If you heard the lyrics “I hope you die, I hope we both die” echoing from Trees, you might imagine a sea of black clothing and black hair and a bunch of skinny guys on stage shredding on their electric guitars. And you might feel validated learning the music is from The Mountain Goats promoting their new album Goths. But you’d be wrong.
Two hours before the sold out show began, fans were lined up on the street in Deep Ellum, leaning casually against the wall in jeans and t-shirts with funny nerd jokes that others in the crowd would be sure to appreciate. By the time I got my spot on the floor shortly after doors opened, the venue was ¼ full and there was already a long line for the merch table.
Holy Sons started the night with only his electric guitar, his voice, and a few pedals. Just by himself, he filled the room with sound and moved a few people in the front row to bang their heads along with the music. To connect with the crowd, he played a few covers, including a Joni Mitchell song at the request of the crowd, complete with a story about how Joni stayed at his dad’s house at one time in the 1960’s. While his banter and storytelling was funny and charming, I wasn’t the biggest fan of his music. His guitar work was impressive but his lyrics were too depressing for my tastes. He played each song in minor and sang about the meaninglessness of life, which wasn’t something I really wanted to hear considering I was tired and sick from eating too much pizza. He closed out the set with the theme song from MASH to enthusiastic cheers from the crowd.
Twenty minutes later, the house lights dimmed again for a synth-infused orchestral melody blasting out of the speakers, setting the tone for The Mountain Goats’ performance to come. Finally, the curtains opened and, with a strong, deep beat and deafening cheers, the band launched into the first song from Goths, a dark, gospel-sounding exploration of cause and effect. Eschewing the arrangement of the new album, John Darnielle, the lead of The Mountain Goats, strummed on an electric guitar. In their suits and dress shirts, the band made me think of a high school band from the 50’s on a reunion tour. As John later explained, this look closely resembled his wardrobe during his goth years.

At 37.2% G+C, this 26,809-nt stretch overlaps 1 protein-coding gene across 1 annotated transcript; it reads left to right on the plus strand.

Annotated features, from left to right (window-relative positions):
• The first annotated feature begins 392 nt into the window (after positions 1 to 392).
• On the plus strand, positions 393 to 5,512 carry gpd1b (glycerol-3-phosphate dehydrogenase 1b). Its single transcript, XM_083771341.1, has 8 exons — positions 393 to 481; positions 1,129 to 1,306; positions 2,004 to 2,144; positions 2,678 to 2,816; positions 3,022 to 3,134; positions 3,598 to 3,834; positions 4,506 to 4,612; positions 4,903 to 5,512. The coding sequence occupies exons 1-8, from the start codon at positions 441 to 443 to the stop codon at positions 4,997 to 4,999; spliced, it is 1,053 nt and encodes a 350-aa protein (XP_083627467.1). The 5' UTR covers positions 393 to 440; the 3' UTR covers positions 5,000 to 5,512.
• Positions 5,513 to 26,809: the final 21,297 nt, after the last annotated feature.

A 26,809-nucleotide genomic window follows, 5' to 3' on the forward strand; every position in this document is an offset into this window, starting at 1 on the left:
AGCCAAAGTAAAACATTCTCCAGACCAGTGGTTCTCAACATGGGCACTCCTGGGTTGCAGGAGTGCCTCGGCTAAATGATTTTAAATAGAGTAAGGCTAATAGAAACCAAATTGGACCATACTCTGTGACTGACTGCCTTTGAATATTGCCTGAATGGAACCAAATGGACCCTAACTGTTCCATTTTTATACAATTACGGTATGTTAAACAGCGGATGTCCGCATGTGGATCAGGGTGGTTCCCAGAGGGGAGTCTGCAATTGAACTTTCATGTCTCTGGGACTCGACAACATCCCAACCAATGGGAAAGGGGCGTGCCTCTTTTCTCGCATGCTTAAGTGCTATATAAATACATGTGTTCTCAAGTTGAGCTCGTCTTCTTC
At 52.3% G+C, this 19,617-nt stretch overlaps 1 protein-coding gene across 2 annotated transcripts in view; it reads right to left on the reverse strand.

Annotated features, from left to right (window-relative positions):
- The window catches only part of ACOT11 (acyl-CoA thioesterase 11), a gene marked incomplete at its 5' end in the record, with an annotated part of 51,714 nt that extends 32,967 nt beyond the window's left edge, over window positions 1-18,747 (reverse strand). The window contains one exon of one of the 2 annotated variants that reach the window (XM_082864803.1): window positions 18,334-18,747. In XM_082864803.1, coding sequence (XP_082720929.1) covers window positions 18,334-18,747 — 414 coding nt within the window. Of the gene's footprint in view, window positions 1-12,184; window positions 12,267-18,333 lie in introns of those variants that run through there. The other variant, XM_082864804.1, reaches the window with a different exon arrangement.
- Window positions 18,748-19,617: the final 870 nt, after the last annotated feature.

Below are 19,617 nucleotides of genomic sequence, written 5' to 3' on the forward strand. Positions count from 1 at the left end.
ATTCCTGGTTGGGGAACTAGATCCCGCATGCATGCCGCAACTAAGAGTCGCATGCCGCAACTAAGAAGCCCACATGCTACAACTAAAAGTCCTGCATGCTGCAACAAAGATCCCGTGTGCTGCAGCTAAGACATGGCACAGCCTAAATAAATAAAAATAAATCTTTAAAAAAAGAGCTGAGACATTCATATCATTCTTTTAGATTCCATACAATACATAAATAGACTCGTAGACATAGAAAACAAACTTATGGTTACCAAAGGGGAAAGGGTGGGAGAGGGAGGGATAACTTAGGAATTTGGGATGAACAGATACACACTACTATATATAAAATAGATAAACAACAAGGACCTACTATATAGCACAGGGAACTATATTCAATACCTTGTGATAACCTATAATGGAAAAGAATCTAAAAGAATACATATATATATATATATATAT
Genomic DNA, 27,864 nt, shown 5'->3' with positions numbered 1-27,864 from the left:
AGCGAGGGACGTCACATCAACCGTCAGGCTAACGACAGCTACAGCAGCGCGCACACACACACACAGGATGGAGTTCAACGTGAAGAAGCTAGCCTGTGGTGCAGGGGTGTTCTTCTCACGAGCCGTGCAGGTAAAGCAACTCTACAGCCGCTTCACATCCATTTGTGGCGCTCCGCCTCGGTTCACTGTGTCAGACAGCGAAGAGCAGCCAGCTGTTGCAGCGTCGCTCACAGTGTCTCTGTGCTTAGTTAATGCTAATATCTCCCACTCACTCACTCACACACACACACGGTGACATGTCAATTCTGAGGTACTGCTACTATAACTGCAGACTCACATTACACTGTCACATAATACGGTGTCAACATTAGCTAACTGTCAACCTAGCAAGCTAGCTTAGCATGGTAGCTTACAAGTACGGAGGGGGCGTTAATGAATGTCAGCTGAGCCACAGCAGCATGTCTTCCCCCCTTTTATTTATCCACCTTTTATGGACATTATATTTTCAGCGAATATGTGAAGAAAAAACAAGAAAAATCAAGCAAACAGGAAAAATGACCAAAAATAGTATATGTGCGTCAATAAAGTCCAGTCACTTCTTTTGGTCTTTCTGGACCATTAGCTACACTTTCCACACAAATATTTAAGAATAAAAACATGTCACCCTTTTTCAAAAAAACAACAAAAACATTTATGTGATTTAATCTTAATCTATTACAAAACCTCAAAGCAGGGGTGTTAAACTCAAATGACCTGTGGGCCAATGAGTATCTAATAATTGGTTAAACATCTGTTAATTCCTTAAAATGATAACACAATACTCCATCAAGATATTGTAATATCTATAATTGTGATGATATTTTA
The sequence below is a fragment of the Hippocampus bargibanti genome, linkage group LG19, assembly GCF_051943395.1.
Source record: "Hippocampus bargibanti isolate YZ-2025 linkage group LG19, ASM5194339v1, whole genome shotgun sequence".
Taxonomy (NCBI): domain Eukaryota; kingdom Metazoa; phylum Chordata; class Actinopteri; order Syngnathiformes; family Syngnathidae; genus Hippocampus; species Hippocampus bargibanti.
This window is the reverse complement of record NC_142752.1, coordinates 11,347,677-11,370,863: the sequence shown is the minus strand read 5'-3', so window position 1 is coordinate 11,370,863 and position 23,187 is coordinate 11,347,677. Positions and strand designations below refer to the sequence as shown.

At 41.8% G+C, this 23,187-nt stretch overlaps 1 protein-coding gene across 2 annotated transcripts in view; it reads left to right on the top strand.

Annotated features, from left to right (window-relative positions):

The band blasted through the first set playing mostly songs from the new album. John switched between his guitars and the keyboard while his keyboard player switched between that, a flute, saxophone, and electric guitar. This all culminated with the drums and bass to create a powerful series of songs that changed how I felt about the new album entirely.
After about six songs, the rest of the band left the stage to let John fly solo. Thinking off the top of his head, John picked a few songs from his old catalog, some dating back 20 years, and played them acoustic while some of the crowd sang along. Soon, the full band was back with more powerful renditions of songs from All Hail West Texas and The Sunset Tree. As the evening drew on, the crowd just got more energetic and enthusiastic about singing along. The band reciprocated with increased energy too. By the time the band was a few songs into the encore, John was head banging and flinging sweat while his glasses slid down his nose.
With suggestions from the drummer and the crowd, The Mountain Goats played an encore almost as long as the show, bringing the band’s stage time over the two hour mark. Still, the suit jackets stayed on and the crowd jumped and yelled late into the night with no signs of stopping, as John sang out his life story.